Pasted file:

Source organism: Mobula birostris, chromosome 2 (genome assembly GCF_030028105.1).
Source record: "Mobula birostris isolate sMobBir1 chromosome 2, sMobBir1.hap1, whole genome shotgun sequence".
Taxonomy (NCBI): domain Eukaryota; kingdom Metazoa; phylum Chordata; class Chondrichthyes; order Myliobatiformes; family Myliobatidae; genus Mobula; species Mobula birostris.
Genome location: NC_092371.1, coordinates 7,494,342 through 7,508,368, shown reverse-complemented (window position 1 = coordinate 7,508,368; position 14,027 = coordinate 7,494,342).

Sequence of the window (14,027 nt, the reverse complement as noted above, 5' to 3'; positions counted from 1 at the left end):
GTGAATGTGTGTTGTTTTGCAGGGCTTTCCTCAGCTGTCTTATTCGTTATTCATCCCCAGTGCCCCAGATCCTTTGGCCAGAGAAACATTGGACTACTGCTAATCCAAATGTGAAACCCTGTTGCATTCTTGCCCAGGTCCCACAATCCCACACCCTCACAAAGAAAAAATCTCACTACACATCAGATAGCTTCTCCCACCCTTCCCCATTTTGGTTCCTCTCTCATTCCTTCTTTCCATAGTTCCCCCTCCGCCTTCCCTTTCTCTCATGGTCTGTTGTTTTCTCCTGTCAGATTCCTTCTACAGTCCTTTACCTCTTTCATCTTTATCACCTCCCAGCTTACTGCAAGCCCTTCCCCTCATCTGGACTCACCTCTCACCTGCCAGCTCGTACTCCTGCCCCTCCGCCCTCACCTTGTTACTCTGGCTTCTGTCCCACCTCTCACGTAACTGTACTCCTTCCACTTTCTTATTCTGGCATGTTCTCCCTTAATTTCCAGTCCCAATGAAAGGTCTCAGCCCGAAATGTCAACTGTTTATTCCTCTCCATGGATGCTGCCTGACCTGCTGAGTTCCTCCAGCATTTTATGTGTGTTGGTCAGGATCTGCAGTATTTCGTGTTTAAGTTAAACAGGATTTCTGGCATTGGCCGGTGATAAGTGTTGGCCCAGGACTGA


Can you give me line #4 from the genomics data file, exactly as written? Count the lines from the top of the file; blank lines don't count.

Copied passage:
Genome location: NC_092371.1, coordinates 7,494,342 through 7,508,368, shown reverse-complemented (window position 1 = coordinate 7,508,368; position 14,027 = coordinate 7,494,342).